You wonder how the grieving family at Tingwall felt about that; John and Grace, at least, summoned up their courage to befriend the new bride, for her younger sister came to stay with them in Tingwall during 1851. His new wife was Jessie Spence, sister of the author Catherine Stafford Spence, and they moved to Cockburnspath shortly after the marriage. Their second daughter was called Elizabeth Turnbull Spence.
The sea had not finished with John’s family yet. His son Robert went into business in Scalloway, perhaps connected with hosiery, for the next we hear of him is in July 1844, in company with Edward Standen. Standen was from Oxford, and one of the first people outwith Shetland to take an interest in selling Shetland knitting down south. He held exhibitions of hand-made goods in Oxford and elsewhere. The young men had been visiting Skeld, and were on their way back to Scalloway when the boat sank, and Robert Turnbull and both boatmen were drowned. Robert had celebrated his 21st birthday only two months earlier.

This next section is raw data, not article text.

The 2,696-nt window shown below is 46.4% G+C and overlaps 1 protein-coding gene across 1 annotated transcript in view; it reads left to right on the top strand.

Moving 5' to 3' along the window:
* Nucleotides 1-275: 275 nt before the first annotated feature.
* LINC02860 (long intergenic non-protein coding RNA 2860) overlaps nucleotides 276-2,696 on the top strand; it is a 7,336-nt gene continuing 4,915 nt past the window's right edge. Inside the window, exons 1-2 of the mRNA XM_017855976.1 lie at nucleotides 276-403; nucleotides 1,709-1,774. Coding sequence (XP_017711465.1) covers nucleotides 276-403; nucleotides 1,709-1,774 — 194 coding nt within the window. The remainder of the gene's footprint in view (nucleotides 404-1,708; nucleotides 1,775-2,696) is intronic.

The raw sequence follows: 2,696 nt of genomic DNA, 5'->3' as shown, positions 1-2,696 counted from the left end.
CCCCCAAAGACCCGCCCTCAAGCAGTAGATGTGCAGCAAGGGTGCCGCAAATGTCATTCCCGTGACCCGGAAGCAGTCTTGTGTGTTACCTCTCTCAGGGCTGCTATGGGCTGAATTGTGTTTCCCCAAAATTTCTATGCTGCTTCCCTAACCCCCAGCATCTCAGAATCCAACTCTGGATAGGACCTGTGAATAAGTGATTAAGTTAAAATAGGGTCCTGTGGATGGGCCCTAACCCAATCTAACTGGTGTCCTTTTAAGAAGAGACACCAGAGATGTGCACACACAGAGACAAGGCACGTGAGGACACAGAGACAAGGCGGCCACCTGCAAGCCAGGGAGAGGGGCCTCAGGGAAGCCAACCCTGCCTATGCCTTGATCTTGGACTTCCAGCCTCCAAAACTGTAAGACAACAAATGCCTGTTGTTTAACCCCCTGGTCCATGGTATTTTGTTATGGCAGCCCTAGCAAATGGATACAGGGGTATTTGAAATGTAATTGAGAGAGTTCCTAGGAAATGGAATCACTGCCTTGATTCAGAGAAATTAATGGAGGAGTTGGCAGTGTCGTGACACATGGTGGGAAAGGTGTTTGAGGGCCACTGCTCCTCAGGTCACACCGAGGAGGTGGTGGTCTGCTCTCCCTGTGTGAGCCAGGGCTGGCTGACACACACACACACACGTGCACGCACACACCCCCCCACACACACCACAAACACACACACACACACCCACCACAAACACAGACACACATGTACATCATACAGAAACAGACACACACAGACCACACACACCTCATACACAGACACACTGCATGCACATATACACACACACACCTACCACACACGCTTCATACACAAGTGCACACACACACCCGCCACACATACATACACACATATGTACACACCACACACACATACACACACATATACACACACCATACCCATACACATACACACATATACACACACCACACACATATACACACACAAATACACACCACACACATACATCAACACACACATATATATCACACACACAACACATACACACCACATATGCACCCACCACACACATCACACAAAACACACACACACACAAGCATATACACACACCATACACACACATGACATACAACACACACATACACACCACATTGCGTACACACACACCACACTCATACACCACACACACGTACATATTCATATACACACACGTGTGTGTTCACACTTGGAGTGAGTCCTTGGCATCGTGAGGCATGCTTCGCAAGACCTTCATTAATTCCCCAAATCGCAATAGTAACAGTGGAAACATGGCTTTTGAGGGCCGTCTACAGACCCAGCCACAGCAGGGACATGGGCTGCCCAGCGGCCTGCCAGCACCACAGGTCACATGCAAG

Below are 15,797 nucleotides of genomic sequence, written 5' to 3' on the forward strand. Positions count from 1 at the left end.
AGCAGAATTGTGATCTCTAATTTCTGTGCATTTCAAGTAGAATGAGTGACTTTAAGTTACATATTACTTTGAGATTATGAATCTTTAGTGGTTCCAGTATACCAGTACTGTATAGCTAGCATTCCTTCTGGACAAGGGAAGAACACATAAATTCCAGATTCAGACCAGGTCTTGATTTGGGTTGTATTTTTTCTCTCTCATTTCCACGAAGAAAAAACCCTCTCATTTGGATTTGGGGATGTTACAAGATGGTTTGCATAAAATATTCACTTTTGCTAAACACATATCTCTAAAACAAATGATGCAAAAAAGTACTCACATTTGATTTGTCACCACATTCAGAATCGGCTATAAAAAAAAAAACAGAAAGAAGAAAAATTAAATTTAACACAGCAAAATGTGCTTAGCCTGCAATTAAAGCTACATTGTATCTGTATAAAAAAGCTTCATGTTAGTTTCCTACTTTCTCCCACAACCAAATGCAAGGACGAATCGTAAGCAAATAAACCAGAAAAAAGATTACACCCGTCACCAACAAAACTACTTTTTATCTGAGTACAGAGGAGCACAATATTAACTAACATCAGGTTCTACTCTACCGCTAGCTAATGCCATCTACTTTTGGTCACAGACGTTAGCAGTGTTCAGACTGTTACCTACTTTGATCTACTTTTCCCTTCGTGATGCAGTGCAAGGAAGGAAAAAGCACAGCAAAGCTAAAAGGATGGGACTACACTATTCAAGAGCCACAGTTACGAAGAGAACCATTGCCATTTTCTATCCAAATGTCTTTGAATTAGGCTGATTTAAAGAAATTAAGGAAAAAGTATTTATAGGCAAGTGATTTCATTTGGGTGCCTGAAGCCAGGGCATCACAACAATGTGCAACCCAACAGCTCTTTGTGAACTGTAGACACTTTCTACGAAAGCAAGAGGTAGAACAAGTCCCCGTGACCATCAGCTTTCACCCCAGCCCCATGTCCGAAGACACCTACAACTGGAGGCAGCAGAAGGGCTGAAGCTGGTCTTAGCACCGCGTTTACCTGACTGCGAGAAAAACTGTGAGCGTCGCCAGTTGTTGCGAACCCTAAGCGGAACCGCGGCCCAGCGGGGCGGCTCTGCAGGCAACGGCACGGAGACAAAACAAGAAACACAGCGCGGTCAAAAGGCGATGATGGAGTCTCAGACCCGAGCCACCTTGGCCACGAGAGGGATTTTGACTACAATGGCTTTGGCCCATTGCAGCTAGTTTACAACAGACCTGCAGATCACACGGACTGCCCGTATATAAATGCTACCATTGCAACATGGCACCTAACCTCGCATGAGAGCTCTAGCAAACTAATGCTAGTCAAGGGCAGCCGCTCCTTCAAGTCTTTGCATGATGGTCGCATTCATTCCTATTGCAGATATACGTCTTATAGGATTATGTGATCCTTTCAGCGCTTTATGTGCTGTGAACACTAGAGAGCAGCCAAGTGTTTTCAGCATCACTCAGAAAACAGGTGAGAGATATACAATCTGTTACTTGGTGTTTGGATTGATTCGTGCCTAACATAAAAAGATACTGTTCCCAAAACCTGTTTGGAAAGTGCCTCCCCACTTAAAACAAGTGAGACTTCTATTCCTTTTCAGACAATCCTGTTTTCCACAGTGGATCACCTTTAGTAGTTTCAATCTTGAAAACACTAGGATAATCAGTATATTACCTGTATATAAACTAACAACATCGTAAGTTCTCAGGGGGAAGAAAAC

There was one final tragedy in store. William, the eldest son, was now an army doctor, serving in India. The news of his brother must have reached him by letter, as much as a year later; maybe it influenced his decision to come home. His health, however, had been damaged by the Indian climate, and he died at sea on 14th October, 1846. His family at the manse, John and Grace, learned of his death in February, through a paragraph in a newspaper.